Iâ€™m not going to review the entire Wrestlemania event, because, well, I didnâ€™t watch the whole thing (does anyone in the world actually watch the whole thing?). I came in around the time that Batista was laying a Batista Bomb on Umaga, which saddened me, because I dig Umaga. The whole WWE aesthetic has moved much too far in the direction of these shaven, roid-raging, oiled-up, fake-tanned, pretty-boy slabs for my taste. I just spent a week in San Francisco and let me tell you something â€“ that Cena-Triple H-Orton three-way last night looked like something they would play on a big-screen down in the Castro for general titillation. Increasingly it seems to me like thereâ€™s a very thin line between professional wrestling and gay soft porn. Let me have wrestlers about me who are fat and weird-looking. Umaga forever.
The Ric Flair/Shawn Michaels blubberfest was a little overwrought but on the whole entertaining, the highlight of the evening for me. After an endless seesaw battle (lots of moonsaults and torturous figure fours) Michaels ended the Nature Boyâ€™s career (it was, after all, A Career Threatening Match) with some well-placed high-kicks to the head that looked more real than anything I saw all night. Before dishing out the killing blow, Michaels said to Flair, â€œIâ€™m sorryâ€¦ I love you,â€ and then sha-ZAM, expressed his love in a most curious fashion. At that point, the stadium-wide waterworks flowed like Niagara as ole Naitch basked in the crowdâ€™s love for one last moment of glory. My only complaint was that Brett Favre didnâ€™t appear at that moment to help Flair walk out of the ring. Just imagine the man-weeping at a Favre/Flair double farewell.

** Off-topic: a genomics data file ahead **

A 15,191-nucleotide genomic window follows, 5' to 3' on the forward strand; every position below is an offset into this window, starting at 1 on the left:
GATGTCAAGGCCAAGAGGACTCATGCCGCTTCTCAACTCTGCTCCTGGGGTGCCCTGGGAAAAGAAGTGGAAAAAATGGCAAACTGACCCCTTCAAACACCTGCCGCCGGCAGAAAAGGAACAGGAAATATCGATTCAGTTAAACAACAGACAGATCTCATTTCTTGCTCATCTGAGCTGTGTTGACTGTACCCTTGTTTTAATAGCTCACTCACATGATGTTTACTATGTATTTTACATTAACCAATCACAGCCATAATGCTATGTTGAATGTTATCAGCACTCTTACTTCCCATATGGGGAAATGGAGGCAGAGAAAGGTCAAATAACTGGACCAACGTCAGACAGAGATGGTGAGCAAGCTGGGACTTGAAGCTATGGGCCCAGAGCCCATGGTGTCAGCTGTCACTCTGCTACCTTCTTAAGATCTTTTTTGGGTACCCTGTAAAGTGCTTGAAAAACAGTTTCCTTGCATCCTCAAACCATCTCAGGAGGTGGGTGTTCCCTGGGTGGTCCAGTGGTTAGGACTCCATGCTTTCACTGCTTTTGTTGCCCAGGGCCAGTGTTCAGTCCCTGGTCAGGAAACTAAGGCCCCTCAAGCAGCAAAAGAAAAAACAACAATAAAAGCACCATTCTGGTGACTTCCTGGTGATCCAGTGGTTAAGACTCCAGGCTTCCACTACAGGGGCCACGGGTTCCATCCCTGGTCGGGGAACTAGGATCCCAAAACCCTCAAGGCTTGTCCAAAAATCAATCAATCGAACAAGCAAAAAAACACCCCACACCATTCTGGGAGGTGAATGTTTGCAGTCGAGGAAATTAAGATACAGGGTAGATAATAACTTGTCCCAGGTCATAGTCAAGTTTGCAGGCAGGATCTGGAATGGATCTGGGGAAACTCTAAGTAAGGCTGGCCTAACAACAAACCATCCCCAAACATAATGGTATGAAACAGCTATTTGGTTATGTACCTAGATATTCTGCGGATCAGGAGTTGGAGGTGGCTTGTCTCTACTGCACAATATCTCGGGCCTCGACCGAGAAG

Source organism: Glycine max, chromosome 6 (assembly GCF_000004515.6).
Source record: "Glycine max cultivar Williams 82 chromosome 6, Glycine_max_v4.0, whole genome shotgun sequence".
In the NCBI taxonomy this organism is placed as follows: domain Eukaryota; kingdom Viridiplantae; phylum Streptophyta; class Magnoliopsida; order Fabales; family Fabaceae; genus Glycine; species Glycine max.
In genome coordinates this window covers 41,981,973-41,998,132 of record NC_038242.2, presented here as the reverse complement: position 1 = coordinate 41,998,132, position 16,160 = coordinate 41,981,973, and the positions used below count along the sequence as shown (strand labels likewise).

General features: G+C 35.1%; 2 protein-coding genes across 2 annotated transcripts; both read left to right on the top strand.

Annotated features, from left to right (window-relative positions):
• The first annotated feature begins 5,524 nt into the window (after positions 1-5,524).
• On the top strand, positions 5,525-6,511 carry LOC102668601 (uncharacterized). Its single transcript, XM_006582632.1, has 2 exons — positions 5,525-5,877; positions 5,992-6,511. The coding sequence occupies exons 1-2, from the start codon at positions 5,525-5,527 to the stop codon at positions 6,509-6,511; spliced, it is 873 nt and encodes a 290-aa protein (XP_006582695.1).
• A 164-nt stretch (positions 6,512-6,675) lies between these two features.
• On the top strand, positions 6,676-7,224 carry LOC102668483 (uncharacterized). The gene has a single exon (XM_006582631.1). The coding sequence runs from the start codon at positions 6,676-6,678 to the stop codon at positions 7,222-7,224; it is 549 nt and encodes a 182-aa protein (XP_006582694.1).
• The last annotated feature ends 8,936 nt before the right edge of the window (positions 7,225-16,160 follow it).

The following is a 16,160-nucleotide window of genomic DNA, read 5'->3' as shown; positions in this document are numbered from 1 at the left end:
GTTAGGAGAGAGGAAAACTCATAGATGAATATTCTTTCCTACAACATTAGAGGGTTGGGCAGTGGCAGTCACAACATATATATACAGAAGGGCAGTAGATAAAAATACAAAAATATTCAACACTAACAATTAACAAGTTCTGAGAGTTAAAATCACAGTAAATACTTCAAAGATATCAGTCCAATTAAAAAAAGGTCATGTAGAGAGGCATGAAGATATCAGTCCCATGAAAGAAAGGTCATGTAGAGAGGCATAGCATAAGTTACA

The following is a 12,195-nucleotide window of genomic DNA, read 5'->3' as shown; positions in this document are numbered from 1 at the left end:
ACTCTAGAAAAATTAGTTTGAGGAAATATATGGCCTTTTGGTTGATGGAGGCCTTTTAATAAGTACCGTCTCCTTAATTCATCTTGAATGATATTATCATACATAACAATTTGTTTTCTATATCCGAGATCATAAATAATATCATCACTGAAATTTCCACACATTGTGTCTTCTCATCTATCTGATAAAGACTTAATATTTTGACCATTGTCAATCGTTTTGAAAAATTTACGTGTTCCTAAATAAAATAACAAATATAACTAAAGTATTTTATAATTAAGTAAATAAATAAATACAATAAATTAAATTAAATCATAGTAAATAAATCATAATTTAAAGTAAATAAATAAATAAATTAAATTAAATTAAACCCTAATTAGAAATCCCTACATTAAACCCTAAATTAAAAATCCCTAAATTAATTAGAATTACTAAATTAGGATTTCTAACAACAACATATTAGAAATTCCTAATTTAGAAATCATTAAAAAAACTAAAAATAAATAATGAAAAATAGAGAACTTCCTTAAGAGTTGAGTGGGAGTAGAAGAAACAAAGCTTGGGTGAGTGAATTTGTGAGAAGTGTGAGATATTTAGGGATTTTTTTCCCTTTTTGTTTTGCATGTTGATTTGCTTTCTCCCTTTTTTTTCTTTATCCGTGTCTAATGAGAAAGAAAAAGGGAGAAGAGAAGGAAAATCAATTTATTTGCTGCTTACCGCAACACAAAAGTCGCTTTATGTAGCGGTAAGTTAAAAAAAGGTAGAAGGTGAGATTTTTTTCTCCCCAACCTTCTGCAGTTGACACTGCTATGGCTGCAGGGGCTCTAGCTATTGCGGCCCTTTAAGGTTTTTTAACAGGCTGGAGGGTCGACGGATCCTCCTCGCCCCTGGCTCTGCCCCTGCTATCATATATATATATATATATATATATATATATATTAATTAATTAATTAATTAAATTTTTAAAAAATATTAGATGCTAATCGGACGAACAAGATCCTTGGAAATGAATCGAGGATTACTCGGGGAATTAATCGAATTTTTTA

Of course, as a boxing guy the main event of the evening for me was the Floyd Mayweather/Big Show showdown, a match that ended up feeling like little more than an afterthought to the onslaught of hype. Money Mayâ€™s outfit was admittedly ill â€“ a leather-and-fur get-up that was half pimp, half Mad Max, and all ghetto fabulous. His ring entrance was strong, which is important in a sport where ring entrances are almost always infinitely more interesting than the matches that follow them.
True to form, after Floyd actually got in the ring next to nothing happened for about ten minutes. Floyd landed a lot of meaningless fake punches, Big Show picked Floyd up and stepped on him and walked over him a few times. There was a tedious Floyd-strangling-Show interlude that didnâ€™t fool anybody. Moneyâ€™s posse tried to drag him out of there to save him â€“ Big Show dragged him back. In the end, Floyd used some brass knuckles to knock Big Show out, and that was that. Iâ€™m curious to know what WWE aficionados out there thought about this performance, because to me, a wrestling neophyte, it seemed straight-up wackatronic to the nth degree of wack. And I like Floyd. But last nightâ€™s mundane walk-through made me hope he gets back into the boxing ring real soon, and that when he does he gets KTFO.â†µ
This post originally appeared on the Sporting Blog. For more, see The Sporting Blog Archives.